After releasing Mr. Big Lips back to the pool, I made my way back up the trail for another go. My wife had just finished work and my cell phone is ringing. I am asked one question…. “You’re not fishing are you”… “You’re crazy! There’s a tornado warning out… get your ass home!”
Yes dear, I will be heading out in a minute… I make a few more casts and look up to see the darkest greenest cloud I have ever seen moving at me at an alarming rate. Before I can even hook my fly to my guide foot and reel in my slack the hail is coming down. This time it is almost golf ball sized hail and I have no cover. So there I am running up the trial and through the parking lot in waders and swinging a fly rod as people look at me like I am crazy. My back is stinging from the chunks of hail pelting me through my jacket. At one point one hits me square on the top of my head and it almost knocked me over. By the time I got to my car, I was battered and stinging. I flipped the hatch to my Subaru up, sat down on the bumper, laid my head back in the hatch and just smiled!
I love fishing epics. Epics don’t often happen when brown lining since I am typically not far from civilization and an easy way out. The carp was far from the largest I have brought to hand but the fight and the circumstances surrounding it will be forever burned into my memory! What a great way to end a day. 🙂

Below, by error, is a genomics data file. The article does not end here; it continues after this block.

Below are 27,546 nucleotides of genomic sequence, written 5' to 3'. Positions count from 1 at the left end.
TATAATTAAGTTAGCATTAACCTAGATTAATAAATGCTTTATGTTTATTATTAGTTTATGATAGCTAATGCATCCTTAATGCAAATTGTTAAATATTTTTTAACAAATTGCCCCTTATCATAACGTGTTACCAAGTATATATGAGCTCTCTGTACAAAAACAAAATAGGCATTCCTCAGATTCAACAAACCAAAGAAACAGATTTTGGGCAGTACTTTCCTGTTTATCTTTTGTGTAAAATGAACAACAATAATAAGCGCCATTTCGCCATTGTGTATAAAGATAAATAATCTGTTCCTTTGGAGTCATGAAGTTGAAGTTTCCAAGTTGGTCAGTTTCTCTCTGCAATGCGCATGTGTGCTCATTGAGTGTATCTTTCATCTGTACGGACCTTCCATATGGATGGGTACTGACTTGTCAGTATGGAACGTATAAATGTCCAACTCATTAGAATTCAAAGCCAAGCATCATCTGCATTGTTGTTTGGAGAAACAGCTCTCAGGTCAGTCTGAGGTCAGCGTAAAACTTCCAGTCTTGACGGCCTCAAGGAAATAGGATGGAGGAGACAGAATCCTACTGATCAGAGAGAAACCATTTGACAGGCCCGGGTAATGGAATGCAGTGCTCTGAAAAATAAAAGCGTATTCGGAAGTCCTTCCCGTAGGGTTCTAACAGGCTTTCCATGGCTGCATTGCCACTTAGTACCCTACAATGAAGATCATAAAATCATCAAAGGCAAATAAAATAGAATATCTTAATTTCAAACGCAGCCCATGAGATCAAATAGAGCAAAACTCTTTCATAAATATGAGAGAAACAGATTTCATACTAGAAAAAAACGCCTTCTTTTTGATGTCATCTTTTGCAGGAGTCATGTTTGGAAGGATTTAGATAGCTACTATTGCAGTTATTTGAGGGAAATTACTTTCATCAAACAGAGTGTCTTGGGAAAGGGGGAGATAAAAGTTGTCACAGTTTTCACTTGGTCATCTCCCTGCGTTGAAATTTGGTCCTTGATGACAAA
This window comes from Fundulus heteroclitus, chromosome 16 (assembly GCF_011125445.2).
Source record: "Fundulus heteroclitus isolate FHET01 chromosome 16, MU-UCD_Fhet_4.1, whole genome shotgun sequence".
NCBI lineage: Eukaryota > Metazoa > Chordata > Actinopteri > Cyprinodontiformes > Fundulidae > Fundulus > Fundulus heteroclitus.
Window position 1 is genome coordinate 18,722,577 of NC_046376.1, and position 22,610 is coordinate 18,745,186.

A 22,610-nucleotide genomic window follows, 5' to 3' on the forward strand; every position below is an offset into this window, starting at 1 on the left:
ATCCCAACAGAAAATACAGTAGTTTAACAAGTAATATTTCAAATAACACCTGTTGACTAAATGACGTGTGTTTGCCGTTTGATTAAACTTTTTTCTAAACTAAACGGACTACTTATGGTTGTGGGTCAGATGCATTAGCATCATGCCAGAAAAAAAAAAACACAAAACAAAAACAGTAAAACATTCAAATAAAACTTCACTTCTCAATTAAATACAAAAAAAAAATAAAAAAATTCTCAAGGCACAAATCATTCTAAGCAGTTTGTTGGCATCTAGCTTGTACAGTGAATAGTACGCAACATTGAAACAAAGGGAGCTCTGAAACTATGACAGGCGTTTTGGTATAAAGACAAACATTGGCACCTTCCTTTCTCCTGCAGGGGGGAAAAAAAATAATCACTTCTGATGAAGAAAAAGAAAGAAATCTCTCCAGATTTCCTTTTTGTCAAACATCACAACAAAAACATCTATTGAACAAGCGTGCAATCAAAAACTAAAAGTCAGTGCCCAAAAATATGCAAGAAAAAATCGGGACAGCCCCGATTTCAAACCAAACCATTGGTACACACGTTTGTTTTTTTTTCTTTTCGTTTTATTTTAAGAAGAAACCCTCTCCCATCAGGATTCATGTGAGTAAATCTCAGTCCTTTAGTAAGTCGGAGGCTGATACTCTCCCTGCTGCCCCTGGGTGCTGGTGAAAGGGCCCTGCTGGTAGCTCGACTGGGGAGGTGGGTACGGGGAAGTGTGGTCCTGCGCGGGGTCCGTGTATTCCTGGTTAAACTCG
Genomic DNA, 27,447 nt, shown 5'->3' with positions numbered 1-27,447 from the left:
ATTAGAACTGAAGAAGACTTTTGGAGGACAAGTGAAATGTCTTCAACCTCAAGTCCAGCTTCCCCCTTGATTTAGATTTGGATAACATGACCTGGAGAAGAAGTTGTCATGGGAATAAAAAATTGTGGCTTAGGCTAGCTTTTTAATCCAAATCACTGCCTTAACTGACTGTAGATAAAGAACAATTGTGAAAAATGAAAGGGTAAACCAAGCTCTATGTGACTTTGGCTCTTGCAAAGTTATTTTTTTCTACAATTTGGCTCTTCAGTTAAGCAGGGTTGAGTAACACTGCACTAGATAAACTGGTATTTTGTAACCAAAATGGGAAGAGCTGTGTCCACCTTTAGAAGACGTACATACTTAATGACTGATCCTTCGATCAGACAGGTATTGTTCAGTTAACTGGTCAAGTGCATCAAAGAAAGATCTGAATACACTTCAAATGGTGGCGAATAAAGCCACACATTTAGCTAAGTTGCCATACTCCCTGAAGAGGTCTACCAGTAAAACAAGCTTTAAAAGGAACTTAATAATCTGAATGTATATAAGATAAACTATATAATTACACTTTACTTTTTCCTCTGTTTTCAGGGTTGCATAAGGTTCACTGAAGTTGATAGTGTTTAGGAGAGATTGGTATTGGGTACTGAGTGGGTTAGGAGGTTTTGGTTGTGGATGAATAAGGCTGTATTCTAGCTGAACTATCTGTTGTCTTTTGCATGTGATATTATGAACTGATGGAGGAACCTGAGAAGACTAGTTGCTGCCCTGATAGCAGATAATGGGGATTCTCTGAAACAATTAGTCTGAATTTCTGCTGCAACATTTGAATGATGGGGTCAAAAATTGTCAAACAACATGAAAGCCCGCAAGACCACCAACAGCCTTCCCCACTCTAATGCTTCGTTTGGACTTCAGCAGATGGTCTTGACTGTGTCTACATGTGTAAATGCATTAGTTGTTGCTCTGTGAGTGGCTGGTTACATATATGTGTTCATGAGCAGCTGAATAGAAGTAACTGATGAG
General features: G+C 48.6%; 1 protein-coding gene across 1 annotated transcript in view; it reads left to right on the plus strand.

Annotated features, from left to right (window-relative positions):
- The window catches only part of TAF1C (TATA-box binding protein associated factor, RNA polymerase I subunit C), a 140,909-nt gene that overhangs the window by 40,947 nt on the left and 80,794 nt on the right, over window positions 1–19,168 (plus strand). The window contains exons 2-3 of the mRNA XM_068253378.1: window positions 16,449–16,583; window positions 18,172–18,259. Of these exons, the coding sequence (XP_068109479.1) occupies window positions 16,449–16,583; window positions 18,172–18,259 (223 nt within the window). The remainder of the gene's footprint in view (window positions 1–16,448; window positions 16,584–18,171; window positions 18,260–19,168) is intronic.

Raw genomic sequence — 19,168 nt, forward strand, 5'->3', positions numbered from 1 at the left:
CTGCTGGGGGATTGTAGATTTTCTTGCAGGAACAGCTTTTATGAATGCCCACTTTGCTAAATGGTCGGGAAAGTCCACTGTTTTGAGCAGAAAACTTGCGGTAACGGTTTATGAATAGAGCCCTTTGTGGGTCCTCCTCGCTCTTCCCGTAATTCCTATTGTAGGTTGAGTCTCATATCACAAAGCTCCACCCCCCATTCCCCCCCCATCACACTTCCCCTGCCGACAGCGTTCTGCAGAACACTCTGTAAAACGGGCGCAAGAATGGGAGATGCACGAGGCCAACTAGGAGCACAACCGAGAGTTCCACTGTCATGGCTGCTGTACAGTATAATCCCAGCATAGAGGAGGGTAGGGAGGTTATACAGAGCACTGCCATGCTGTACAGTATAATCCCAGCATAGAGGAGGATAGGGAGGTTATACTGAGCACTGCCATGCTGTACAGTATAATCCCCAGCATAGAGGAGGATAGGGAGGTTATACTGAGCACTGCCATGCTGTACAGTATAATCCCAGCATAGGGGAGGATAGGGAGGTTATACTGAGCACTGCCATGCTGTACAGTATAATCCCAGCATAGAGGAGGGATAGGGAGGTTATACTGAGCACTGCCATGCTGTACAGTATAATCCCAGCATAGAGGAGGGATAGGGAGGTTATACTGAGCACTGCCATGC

Good Luck and Tight Lines!
So the weather has been far from ideal. The water has been high fast and dirty… but never the less this brownliner has been waiting far too long! Despite almost drowning myself in the creek and only have a few shots at fish I could see, it felt really good to crack open my home waters again.
I am not ready to abandon chasing trout, but I must admit… it is really nice to be able to fish five minutes from the house again! We are still pre-spawn and the water is definitely quite cold, but I can feel spring coming on and I am looking forward to what this season will bring!
So I have a confession to make…. I used to hate nymphing. I dont’ know why to be honest. I know I did not like the chuck and duck casting and I think not being in touch with the fly was a bit of a difficult transition for me when it came to indicator fishing. Other than that, there just wasn’t much of it that touched my fly fishing soul.
Lately I seem to have had a change of heart. Perhaps I needed to start to enjoy the nuances of it? Perhaps I just needed to become better at it? After a winter of nymphing for trout I can honestly say I look forward to it. The subtle change in the drift, the line tip dipping suddenly, the tension and the head shake that you feel when you raise the rod tip. When water conditions are poor, the mystery of what is going on under the water is intriguing. Nothing against the visual nature of dry fy fishing or popper fishing for smallies, but there is a certain imagination required to extend your line down into the water and make assumptions about what it is doing as you make your presentation. Being that 90% of feeding is sub surface anyhow, I guess it makes sense to embrace all that happens below!
In many of the online forum’s you hear people say that they are only a dry fly person, or only a nymper….. I think to be a complete fisherman you have to be comfortable adapting to the situation. I am learning to take great pride in coming to a day of fishing being prepared to catch fish in whatever format the conditions dictate to me. I recently fished with my friend Tim who is an accomplished angler and his skill in understanding what his drift was doing was beautiful to watch. With much practice and attention to detail, I am hoping I will be there one day as well…. So for the time being, I am dedicating myself to becoming a total “nymph”omaniac!
Good Luck and Tight Lines!